There are a handful of family vacations that are more than just fun — they get under your skin and have a powerful impact for one reason or another. Our family safari in Africa was like this for us, and we all refer back to it often as our family trip of a lifetime thus far. Fortunately, you don’t have to go so far to have a meaningful adventure. We went on our first family whitewater rafting trip last summer in Idaho and now consider it to be one of the best vacations we’ve taken as a family.
Our four-night trip with Middle Fork River Expeditions down the family-oriented Main Fork of the Salmon River was epic in many ways, but here are the top five things that made this trip so memorable.
It’s easy to talk a good game when it comes to truly unplugging on vacation, but we find it difficult in practice. When there is mobile coverage within range, it’s awfully tempting to check in and this is a slippery slope for parents and children alike.
In our case, the Salmon River in Idaho is in some of the most remote wilderness in the lower 48. Translation: no cell phone coverage. At first, a forced digital diet takes some adjustment. Any discomfort is short-lived when you suddenly have permission to do absolutely nothing for hours at a time, and it’s amazing how creative kids can be entertaining themselves when electronics are not readily available.
This sounds trite but it’s true: A rafting trip with a top-tier outfitter is about fun … all day long. Middle Fork Expeditions set up our trip to give everyone the opportunity to be as active — or as lazy — as desired. Middle Fork Expeditions came prepared with oar boats where someone else steers for chill time, paddle boats where everyone on the boat is active, and inflatable kayaks, otherwise known as ‘duckies,’ where you are one with the ebb and flow of the river.
We covered more than 50 miles in three days, and everyone on the trip had a chance to do a bit of everything all day every day. Moreover, no part of the river is the same and there’s always something new to navigate. At night, we camped on sandy beaches with stand-up paddle boards, fishing poles and Frisbees. There was shortage of things to do.
Rafting is considered adventure travel for good reason. Rivers are unpredictable and ever-changing, and can be dangerous. This is where top-notch outfitters and guides come in — they work tirelessly to ensure safety is a priority in all situations. There are no guarantees, however, and the risk is real. This is part of the thrill, as the group must work together to navigate through rapids and everyone is ready and willing to help another rafter if they fall in the water.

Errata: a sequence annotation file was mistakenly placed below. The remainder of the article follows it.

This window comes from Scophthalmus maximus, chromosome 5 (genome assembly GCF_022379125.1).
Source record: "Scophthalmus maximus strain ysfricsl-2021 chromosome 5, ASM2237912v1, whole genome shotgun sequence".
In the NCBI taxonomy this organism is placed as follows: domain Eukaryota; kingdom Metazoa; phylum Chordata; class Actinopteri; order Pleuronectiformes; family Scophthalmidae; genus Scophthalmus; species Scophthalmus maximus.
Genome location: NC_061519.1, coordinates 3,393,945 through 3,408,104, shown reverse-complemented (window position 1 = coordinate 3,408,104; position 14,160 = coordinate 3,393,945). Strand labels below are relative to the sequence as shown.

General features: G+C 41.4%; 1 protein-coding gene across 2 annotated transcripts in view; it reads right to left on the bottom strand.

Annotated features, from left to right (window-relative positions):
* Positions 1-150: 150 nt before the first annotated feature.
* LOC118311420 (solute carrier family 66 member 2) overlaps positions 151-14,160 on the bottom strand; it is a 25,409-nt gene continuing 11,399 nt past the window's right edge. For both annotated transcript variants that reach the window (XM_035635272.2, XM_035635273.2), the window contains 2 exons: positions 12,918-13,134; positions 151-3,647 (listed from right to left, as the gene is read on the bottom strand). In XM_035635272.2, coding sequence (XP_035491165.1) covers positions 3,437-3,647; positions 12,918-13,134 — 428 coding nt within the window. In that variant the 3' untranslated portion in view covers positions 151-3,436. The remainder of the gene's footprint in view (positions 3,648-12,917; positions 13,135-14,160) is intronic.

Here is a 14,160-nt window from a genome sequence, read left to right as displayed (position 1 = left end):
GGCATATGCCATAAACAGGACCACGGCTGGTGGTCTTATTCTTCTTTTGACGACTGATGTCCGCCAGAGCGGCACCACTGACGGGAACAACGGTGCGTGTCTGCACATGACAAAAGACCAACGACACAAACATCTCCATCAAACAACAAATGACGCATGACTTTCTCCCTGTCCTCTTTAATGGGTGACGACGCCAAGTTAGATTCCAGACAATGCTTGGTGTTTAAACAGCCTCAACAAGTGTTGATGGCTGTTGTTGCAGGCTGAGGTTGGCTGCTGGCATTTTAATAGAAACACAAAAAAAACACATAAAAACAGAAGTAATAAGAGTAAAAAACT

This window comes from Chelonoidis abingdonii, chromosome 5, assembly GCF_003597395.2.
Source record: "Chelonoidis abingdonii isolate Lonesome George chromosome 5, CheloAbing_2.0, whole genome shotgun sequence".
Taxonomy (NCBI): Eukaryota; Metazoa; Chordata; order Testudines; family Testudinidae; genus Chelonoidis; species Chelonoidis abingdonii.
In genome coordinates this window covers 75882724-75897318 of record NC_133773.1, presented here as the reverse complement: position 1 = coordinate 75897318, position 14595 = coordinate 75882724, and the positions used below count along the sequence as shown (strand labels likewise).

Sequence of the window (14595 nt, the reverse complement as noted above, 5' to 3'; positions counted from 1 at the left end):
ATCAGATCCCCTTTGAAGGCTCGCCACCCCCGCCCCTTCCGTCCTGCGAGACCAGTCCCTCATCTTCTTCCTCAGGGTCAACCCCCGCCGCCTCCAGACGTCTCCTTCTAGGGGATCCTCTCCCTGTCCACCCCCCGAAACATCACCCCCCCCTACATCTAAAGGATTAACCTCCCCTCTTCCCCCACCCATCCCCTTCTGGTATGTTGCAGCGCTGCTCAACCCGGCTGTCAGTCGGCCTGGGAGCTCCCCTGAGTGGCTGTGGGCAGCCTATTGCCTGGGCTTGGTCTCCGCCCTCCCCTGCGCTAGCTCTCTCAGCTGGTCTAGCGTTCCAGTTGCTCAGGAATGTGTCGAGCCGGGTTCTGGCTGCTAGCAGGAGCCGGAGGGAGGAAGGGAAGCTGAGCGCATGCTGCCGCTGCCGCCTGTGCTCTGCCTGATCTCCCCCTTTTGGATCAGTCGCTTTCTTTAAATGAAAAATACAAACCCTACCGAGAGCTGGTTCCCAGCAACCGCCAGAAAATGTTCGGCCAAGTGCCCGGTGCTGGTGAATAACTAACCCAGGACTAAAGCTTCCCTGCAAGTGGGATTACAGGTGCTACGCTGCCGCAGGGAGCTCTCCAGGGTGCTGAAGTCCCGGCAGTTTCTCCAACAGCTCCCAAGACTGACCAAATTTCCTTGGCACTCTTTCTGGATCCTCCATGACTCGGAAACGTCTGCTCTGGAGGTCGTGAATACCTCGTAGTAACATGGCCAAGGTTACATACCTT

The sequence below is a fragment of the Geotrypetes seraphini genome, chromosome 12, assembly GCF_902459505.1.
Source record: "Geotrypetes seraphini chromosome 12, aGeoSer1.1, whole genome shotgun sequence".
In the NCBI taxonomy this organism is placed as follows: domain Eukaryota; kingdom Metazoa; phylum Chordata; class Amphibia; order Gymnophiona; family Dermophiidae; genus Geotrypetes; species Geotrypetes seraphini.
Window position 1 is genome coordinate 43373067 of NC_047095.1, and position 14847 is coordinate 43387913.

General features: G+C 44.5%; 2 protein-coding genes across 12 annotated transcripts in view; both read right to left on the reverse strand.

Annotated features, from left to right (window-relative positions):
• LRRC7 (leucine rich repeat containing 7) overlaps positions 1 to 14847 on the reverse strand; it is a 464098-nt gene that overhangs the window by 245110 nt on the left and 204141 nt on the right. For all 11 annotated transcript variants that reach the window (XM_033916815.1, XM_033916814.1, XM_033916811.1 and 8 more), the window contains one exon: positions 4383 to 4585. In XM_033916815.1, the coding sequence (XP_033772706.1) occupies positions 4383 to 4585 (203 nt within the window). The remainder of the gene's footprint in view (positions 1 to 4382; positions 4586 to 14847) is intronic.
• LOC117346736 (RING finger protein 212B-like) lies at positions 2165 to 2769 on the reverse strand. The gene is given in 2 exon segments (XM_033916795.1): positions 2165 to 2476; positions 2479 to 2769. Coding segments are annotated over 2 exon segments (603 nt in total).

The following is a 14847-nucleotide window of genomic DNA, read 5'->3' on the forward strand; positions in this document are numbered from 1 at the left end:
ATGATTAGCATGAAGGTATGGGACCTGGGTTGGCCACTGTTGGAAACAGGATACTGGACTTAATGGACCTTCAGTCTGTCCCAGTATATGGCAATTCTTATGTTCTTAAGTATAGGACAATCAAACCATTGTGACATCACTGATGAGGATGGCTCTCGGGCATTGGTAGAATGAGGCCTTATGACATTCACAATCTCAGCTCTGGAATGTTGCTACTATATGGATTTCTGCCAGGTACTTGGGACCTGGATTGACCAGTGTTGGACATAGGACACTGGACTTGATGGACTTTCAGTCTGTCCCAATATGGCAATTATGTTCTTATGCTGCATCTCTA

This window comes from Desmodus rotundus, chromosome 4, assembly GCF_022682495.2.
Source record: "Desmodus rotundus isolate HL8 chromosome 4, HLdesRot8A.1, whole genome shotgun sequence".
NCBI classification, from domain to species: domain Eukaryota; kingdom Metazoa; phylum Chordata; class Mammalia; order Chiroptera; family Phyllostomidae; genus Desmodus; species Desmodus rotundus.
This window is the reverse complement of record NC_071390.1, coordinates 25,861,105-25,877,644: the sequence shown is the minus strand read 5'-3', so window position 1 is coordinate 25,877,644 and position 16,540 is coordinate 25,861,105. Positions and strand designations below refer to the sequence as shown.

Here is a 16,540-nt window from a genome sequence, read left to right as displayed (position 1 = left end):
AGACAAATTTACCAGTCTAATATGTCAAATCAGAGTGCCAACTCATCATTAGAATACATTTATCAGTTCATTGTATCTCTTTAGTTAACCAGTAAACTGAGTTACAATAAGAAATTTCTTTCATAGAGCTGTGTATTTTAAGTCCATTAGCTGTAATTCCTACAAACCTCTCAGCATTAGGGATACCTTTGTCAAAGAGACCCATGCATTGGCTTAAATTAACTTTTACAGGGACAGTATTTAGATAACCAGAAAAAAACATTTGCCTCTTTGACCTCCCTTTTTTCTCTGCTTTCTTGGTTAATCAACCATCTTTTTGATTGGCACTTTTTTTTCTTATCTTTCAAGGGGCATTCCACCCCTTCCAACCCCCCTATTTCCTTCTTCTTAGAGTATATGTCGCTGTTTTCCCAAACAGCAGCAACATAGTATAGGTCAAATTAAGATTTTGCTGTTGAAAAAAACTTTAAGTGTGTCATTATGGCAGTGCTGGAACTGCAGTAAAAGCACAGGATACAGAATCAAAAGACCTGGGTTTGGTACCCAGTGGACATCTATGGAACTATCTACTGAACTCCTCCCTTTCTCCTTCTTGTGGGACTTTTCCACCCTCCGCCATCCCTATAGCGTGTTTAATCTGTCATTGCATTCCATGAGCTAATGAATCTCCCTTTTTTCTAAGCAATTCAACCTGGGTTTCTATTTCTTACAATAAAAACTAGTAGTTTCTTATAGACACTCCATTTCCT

There are some tragic stories out there, but most rafting adventures end well. Knowing the risk and the reward of the experience, we’d go on this trip again in a heartbeat.
There are few opportunities within such a short period of time to access this kind of remote wilderness. We traveled down a river with no roads, only a few airstrips, for miles and miles. Although our outfitter provided all we needed and more, we still got the unforgettable experience of living outdoors in unbelievable solitude.
The opportunity to connect with one another as a family unit, while experiencing something exciting together, is a gift. We enjoyed getting to know the other participants from around the country, as well as our wonderful river guides. Nightly campfires are spent reliving the days’ highlights and talking about the day ahead. The simplicity of it all is so refreshing!
Some trips talk a big game when it comes to all-age entertainment, but rafting is the real deal for school-age-and-up kids. On the main fork of the Salmon, all ages can participate in the fun. The teenagers and college-age kids lived it up …. Have a cranky teen? Take them rafting!
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Editor’s Note: Middle Fork River Expeditions offered us a media package to experience their Main Fork of the Salmon River family trip. As always, all opinions are our own. Photos by Amie O’Shaughnessy.
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Start a Discussion5 Comments
We went on family vacations to Yellowstone, Yosemite, Mesa Verde, caving in West Virginia and down ropes into caves in North Carolina. We went many time down class 2 / 3 rivers on a used 7 passenger raft I was able to pick up.
Yes, these were memorable, and great for family connection. My youngest daughter died in a random accident at a lake (having nothing to with any of these trips) in 2011 at 13. I’d like to think that these trips were truly part of her obviously incomplete bucket list.
I like how you say that you should have a guide or outfitter when you try to go rafting because it can be dangerous. My husband and I want to find something fun for us to do with our ten-year-old son that would be an adventure. It seems like whitewater rafting could do that, and we’ll just need to find someone who could help us with a trip.
Hi Amanda – We can absolutely help with this. One of our Family Travel Advisors will reach out in email with more details. Happy rafting!
I absolutely loved what you said about how rafting is a great opportunity to unplug from electronics. My family loves to spend time on their phones and gadgets, and I’ve been looking for fun activities we could do that didn’t involve these. With rafting, we could both get away from the electronics, and have a great time enjoying nature. I’ll have to find a good rafting service that could take me and my family on a trip.
Hi Rachel – There is NO better way to decompress and have a digital detox. How old are you kids? -Amie